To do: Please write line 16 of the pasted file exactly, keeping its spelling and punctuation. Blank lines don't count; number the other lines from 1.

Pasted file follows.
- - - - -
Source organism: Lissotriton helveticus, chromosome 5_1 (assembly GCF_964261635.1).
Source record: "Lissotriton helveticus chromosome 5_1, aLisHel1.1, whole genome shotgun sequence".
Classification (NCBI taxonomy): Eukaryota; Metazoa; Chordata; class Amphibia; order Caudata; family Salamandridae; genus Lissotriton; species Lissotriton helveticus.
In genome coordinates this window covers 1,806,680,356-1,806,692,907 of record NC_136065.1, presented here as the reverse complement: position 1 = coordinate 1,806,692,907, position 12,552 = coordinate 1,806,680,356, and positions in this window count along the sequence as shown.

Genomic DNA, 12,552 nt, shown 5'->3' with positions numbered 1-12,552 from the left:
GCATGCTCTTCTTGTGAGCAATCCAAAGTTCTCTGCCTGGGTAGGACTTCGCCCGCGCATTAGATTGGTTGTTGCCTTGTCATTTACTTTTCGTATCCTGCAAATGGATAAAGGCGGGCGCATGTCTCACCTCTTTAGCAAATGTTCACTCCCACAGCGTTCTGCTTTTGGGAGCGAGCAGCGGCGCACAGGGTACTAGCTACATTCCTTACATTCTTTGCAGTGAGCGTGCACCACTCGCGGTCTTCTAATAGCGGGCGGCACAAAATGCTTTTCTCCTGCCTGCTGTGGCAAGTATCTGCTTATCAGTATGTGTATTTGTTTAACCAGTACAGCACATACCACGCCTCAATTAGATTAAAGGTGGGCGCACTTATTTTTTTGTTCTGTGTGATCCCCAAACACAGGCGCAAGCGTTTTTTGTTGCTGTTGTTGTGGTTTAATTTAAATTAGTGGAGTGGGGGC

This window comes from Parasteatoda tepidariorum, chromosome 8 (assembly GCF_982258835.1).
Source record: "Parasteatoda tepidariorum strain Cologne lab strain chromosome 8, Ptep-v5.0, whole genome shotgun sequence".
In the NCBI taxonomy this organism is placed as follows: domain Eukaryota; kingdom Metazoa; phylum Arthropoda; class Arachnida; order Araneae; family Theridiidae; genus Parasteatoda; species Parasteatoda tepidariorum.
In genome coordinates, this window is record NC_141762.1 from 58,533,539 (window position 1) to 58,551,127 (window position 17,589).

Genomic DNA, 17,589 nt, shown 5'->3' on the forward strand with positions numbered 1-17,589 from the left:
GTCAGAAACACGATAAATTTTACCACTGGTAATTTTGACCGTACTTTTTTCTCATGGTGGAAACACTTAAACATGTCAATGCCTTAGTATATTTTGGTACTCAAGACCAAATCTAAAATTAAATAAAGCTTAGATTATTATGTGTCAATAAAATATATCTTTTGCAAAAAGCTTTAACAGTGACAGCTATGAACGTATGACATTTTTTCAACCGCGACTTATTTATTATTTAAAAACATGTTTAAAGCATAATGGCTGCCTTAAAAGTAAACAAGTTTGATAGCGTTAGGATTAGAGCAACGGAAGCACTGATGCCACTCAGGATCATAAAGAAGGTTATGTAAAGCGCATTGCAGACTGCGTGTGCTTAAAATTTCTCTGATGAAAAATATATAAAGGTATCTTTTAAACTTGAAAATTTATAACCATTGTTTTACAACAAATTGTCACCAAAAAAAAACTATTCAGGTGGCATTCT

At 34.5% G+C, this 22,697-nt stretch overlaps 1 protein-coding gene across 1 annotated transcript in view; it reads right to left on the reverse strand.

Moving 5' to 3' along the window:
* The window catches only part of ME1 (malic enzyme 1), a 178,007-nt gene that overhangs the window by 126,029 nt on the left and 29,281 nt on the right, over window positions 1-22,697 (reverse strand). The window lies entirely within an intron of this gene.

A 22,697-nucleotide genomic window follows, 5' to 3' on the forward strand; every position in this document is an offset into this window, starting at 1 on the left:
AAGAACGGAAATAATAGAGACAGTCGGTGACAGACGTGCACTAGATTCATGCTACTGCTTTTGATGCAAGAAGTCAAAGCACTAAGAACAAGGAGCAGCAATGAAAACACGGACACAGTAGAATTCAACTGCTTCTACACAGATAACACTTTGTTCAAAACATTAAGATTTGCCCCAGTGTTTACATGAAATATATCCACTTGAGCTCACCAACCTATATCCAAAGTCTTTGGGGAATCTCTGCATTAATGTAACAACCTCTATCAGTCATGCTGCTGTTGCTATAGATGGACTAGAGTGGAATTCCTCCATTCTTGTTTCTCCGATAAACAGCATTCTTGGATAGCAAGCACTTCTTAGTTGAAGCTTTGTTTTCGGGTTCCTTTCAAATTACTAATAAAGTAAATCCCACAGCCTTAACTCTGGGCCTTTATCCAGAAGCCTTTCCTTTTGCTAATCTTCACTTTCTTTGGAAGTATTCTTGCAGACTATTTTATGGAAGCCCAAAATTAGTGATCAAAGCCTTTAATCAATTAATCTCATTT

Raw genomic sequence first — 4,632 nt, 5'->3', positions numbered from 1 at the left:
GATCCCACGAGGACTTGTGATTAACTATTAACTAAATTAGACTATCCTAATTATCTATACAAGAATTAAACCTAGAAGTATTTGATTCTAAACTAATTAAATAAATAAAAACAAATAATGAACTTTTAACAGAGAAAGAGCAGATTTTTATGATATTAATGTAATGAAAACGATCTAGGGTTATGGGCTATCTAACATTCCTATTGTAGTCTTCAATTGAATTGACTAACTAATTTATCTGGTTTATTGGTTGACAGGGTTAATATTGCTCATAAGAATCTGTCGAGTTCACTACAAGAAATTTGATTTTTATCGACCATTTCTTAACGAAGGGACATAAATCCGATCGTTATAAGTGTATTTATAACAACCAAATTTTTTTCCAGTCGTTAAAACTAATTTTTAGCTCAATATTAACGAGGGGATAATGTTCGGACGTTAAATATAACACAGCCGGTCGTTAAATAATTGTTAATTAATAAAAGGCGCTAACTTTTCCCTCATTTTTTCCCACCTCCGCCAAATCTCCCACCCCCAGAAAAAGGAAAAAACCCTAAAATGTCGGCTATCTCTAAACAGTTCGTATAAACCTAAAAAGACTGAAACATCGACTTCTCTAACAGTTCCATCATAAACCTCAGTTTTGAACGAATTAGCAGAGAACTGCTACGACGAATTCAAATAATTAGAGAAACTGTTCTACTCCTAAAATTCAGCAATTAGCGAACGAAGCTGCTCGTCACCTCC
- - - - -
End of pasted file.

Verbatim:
A 22,697-nucleotide genomic window follows, 5' to 3' on the forward strand; every position in this document is an offset into this window, starting at 1 on the left: